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National's Half Baked Scheme

30th October 2008 Media Statement

National's Half Baked Scheme

National’s half-baked attempt to provide security for workers means two-earner families would be cut adrift, Social Development Spokesperson Ruth Dyson said today.

“Labour’s Job Search Allowance announced yesterday will provide meaningful relief for workers made redundant regardless of their partner’s income. Labour would give immediate assistance to a two-income family when one earner loses their job," said Ruth Dyson.

“Labour’s policy covers the over two-thirds of couples with one or two children are both work.

“National’s pale imitation focuses on families who would already be eligible for government assistance through the Unemployment Benefit, Working for Families, the Accommodation Supplement, and Temporary Additional Support in the event of a redundancy.

“That means National’s plan provides nothing for the very people who currently get the least assistance when there is a redundancy in the family.

“Labour’s Job Search Allowance acknowledges that many moderate-income families have two-earners to make ends meet.

“Last weekend John Key talked up his package, today it has become clear he was making it up as he went along and has disappointed the very people he claimed he was trying to help,” Ruth Dyson said..

“The package is so ill-thought out they have omitted to include the effects of the Temporary Additional Support (TAS) in the first two examples they used. TAS is a short-term payment to people who need extra help to manage.

“This omission means that the gains National claims their example families would receive under their scheme are significantly inflated. (See attached backgrounder).

“This omission was either deliberate to mislead the public over what their scheme means for people or National does not understand New Zealand’s social security system. Either way it is not good enough,” Ruth Dyson said.


Contact Rob McCann, press secretary, phone (04) 471 9342, 021 227 9342
Email rob.mccann@parliament.govt.nz
More releases and speeches are available at: www.beehive.govt.nz/dyson
Backgrounder on Temporary Additional Support

The National Party have forgotten that Temporary Additional Support (TAS) is available as a short-term payment to people who need extra help to manage.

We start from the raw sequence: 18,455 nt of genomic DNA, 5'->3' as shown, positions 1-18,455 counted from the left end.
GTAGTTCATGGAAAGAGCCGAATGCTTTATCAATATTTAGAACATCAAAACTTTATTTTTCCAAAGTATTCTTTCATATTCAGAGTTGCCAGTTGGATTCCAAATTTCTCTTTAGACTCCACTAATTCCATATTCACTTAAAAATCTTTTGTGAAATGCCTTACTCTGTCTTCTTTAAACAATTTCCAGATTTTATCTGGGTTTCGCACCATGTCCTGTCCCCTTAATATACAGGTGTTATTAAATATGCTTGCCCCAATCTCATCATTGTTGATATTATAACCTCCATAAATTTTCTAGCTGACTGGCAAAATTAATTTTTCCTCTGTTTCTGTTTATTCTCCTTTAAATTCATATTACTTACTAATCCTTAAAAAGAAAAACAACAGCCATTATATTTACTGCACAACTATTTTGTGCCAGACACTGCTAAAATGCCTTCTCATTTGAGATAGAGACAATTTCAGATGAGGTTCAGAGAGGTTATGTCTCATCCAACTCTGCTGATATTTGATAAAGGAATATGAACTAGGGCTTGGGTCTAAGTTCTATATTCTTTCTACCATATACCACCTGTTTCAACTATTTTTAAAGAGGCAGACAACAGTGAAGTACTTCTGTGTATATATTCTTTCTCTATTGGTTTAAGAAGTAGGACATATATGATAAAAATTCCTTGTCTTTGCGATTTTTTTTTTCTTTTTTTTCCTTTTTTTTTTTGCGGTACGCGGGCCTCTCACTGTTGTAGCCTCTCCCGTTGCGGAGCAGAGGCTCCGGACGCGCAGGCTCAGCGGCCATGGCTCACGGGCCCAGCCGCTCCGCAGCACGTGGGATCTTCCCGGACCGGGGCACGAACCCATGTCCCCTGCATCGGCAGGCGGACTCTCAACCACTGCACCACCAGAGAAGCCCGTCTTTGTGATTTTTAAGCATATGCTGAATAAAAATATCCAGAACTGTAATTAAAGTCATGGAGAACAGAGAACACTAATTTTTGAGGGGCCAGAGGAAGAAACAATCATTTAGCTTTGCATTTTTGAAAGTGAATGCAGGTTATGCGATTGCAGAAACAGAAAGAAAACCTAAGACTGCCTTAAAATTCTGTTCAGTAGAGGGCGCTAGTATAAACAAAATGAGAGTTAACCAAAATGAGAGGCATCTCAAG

TAS can be granted for up to 13 weeks. During this time, case managers work with people to help them take reasonable steps to reduce their costs or increase their income.

There will be some situations where the client may not be able to improve their financial circumstances. In these cases a client may still qualify for TAS. People with ongoing hardship will be able to reapply and may receive further grants of TAS if they still qualify.

The rate of payment of TAS takes into account what “allowable costs” a person has. These allowable costs are essential ongoing expenses that people cannot meet from their regular income or other sources. Examples include accommodation, essential household items, medical and disability-related expenses.

People may also be able to access extra financial help through other hardship programmes such as Special Needs Grants or Benefit Advances.

Example 1
The National Party indicate that Louise, a sole parent on unemployment benefit would gain $116 from their proposals.

In fact, as a sole parent, Louise would probably receive domestic purposes benefit, so she would not be work tested (unlike under National’s welfare policy).

In addition, Louise would be eligible for up to $79 in TAS, based on her accommodation costs alone she would receive $72 a week and if she had any additional costs such as paying hire purchase on a fridge she could receive $79.

With the additional income provided through National's proposals, Louise would not receive any TAS. This means the real difference is $37 not $116 as they claim.

Example 2
The National party indicate that Keith and his family would gain $160 under their proposals.

Again they have failed to take account of Temporary Additional Support which would provide Keith’s family with an extra $92.08 a week.

Under the National Party's policy Keith and his family would be eligible for only $16.95 in TAS, a reduction of $75.13.

That means they really gain $84 under National's policy, not the $160 claimed.


Example 3
The National party have misunderstood Labour’s Job Search Allowance policy proposal.

They have stated that Duncan would receive $307 a week which is the married rate. In fact Duncan would receive half of the married rate at $153.46.

ENDS

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